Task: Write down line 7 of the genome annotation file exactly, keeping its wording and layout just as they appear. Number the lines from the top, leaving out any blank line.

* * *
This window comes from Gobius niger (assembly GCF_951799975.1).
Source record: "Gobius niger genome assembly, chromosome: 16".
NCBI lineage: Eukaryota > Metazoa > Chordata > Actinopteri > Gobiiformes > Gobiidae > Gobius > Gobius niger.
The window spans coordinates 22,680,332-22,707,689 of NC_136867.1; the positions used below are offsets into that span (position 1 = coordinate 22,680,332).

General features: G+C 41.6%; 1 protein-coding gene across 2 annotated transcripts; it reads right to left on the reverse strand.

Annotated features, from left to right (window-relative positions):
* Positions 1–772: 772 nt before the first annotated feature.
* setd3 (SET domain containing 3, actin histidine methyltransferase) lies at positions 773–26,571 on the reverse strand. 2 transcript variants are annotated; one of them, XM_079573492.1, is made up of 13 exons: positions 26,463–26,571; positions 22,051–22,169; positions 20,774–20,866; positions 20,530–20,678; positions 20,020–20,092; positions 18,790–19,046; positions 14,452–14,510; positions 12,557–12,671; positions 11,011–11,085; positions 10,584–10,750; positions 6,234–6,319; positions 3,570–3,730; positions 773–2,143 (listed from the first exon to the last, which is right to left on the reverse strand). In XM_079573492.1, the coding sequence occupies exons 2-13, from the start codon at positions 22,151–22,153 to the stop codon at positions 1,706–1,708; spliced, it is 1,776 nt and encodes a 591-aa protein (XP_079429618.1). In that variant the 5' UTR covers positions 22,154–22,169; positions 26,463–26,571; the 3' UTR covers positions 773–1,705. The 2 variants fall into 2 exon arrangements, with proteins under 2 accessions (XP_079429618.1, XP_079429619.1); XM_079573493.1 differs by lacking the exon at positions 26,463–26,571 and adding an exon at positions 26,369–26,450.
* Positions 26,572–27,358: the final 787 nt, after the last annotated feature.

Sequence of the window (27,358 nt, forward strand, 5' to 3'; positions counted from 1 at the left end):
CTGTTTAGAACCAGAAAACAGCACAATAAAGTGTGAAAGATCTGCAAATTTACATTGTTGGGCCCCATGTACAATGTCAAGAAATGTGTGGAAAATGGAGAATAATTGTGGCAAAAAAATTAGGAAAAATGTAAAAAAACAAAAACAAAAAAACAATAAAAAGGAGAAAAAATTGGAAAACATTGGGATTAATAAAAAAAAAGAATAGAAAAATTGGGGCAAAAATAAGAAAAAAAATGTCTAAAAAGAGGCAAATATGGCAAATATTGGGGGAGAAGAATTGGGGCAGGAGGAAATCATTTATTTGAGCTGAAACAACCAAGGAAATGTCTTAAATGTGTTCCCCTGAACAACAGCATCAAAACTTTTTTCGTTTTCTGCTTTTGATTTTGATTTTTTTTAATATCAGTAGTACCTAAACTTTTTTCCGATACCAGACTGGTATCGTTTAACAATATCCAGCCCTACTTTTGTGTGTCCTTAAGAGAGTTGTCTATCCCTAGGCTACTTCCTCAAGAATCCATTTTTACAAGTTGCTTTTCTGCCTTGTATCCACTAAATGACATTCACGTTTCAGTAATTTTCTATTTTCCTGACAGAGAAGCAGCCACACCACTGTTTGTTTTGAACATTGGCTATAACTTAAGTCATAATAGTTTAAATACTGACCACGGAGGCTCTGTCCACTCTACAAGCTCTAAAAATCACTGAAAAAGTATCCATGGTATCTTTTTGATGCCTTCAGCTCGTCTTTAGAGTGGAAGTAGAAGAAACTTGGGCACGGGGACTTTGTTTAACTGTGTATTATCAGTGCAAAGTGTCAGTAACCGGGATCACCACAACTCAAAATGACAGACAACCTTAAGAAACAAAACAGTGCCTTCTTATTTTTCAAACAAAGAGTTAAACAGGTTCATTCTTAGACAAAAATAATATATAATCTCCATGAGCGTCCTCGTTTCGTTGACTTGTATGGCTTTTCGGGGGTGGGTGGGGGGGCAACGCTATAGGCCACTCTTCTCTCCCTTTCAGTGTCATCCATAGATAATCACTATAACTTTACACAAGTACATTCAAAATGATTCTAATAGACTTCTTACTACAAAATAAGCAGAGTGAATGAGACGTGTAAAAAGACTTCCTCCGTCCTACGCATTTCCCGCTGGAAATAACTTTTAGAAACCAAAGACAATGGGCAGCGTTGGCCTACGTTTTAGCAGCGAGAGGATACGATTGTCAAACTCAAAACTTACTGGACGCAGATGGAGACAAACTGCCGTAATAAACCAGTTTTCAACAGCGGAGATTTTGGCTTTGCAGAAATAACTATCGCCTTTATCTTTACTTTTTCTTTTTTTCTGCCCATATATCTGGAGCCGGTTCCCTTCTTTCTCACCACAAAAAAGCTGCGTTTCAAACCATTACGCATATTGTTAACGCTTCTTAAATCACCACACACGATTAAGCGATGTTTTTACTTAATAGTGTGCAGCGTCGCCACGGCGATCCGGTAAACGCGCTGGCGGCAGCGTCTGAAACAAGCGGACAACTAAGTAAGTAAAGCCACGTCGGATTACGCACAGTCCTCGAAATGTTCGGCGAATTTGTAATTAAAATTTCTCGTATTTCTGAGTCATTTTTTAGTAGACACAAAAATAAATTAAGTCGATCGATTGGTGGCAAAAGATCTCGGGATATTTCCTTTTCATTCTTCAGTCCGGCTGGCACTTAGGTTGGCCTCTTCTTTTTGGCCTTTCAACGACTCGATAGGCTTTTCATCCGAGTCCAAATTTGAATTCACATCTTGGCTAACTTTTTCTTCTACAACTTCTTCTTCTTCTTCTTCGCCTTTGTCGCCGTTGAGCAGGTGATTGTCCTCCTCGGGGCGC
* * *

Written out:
* Positions 1–772: 772 nt before the first annotated feature.